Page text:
Five states with abortion bans in effect (Arkansas, Idaho, Mississippi, Oklahoma, and South Dakota) do not have any exceptions for the “health” of the pregnant person, only to preserve “life.” The remaining 15 states with bans and restrictions in effect contain a health exception. Most of these exceptions permit abortion care when there is a serious risk of substantial and irreversible impairment of a major bodily function. The ability to operationalize these exceptions, however, is limited by the lack of specific clinical definitions of the conditions qualifying for the exception. Arizona’s ban explicitly defines the bodily functions that may be considered “major.” Most other states that use this language in their bans do not define what constitutes a “major bodily function,” nor what constitutes a “substantial impairment” to a major bodily function. This vague language can put physicians providing care to pregnant people in an untenable situation should their patients need an abortion to treat a condition jeopardizing their health, and ultimately can leave the determination of whether an abortion can be legally provided to lawyers for the institution in which the clinician practices or the courts.

‘Reasonable Medical Judgment’ vs. ‘Good Faith’

The Texas abortion ban specifies that the physician must determine that the abortion is necessary based on their “reasonable medical judgement.” This standard leaves physicians in a legally vulnerable situation and understandably reluctant to certify a pregnancy as qualifying for a life or health exception. This reluctance stems from the concern of being found guilty of violating the law if the court relies on the testimony of other medical experts that say that the treating physician didn’t meet the standard for “reasonable medical judgement.” Due to the concern that a court would later second-guess her judgment, in the Texas lawsuit, Ms. Cox’s physician requested an order from the court allowing her to perform the abortion on the basis of her “good faith” belief that her patient fell under the exception. Additionally, she was unsure how close to death Ms. Cox needed to be before she would be permitted to legally perform the abortion in the state and sought the court’s confirmation. While the District court agreed with the plaintiffs that the case qualified for an exception, the Texas Supreme Court did not. They did not rule specifically on the medical situation facing the patient. Instead, they found that the physician’s “good faith belief” was insufficient to qualify for the exception, and only abortions that are certified to be necessary under the “reasonable medical judgement” standard are allowable under Texas law. A similar situation could arise in the other states that have narrow life or health exceptions and don’t grant deference to the physician’s judgment.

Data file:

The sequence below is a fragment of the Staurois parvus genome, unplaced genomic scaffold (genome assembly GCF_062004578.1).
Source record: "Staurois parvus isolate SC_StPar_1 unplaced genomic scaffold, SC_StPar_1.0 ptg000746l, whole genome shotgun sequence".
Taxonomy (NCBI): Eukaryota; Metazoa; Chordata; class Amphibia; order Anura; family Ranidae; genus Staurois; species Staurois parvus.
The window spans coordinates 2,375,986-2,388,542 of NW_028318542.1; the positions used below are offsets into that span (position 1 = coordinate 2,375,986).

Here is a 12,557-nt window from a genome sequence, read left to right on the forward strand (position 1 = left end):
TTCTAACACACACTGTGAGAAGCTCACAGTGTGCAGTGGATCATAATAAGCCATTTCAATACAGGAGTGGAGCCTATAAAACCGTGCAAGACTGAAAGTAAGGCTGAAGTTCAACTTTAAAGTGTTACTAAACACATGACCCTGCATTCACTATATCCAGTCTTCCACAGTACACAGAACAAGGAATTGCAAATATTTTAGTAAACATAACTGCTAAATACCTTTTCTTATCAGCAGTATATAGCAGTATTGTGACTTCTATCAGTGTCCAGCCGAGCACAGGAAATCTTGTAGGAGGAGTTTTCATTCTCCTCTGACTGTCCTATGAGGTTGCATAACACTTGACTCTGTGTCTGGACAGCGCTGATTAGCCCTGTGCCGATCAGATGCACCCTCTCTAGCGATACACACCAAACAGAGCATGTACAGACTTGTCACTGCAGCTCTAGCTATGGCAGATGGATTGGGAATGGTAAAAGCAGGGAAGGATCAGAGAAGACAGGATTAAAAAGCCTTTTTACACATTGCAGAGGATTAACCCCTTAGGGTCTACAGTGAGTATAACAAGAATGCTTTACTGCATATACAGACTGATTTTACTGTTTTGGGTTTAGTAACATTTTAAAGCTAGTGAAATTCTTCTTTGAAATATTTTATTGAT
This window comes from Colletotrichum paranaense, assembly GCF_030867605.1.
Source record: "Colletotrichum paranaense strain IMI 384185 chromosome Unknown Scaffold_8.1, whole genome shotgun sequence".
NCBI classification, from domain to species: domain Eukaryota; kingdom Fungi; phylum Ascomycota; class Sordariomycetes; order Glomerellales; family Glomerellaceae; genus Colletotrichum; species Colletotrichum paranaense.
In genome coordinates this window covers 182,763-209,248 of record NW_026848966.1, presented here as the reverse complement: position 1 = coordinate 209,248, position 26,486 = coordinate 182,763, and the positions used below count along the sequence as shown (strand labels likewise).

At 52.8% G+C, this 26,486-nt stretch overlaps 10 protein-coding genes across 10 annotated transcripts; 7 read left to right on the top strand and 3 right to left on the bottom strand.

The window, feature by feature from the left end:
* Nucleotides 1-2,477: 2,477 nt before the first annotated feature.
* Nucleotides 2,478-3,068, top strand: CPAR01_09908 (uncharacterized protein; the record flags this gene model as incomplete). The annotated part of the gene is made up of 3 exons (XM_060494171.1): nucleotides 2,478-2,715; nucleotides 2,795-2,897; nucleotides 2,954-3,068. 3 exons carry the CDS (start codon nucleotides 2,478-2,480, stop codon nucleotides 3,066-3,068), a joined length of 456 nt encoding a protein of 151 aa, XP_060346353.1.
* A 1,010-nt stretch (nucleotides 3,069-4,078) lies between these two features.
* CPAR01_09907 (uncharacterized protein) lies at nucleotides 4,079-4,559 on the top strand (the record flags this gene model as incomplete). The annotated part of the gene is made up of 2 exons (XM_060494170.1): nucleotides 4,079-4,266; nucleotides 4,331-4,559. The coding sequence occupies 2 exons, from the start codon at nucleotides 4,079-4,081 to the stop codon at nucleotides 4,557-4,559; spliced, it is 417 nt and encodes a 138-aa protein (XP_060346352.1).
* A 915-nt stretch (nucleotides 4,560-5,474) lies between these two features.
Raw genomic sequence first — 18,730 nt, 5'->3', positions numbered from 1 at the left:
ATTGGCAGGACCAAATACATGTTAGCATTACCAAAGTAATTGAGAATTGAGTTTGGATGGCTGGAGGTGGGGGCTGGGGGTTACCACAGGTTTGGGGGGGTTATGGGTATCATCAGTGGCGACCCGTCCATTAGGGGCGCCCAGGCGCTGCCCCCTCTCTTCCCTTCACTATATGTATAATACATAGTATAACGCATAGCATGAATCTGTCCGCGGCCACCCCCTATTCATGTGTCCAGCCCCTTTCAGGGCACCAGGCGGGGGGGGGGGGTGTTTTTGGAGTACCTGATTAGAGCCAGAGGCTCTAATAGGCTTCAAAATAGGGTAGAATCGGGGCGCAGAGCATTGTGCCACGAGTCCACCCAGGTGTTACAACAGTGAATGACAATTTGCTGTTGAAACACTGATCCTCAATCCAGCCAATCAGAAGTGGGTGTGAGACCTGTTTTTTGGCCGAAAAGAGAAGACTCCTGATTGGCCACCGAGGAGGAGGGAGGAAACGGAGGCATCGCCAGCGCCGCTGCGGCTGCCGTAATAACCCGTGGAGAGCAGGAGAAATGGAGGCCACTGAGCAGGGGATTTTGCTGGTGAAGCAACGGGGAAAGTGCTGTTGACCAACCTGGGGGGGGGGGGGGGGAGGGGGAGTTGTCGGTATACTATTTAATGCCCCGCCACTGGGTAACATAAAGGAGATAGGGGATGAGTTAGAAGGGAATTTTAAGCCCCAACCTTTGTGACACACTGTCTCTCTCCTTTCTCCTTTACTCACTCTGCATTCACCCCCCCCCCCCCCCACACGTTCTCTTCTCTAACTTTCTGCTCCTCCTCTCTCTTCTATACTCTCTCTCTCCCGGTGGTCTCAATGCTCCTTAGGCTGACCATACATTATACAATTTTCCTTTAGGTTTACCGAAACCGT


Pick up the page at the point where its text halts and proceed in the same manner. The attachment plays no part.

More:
Currently, most states with health or life exceptions require a physician to exercise “reasonable medical judgement” to determine if the exception applies, though a few do not specify a standard. Arizona, however, requires only that a physician make the determination based on their “good faith clinical judgment.” Some states with more than one abortion ban or restriction on the books have different standards in each of these laws, further complicating what a doctor needs to do to certify that an abortion qualifies for an exception

While the case in Texas garnered national attention, this situation will inevitably arise again in states with abortion bans or restrictions. People seeking abortion care – even when their physicians believe they may qualify for an exception – will likely have to travel out of state if they are able, risk their health, or wait until the pregnancy jeopardizes their life.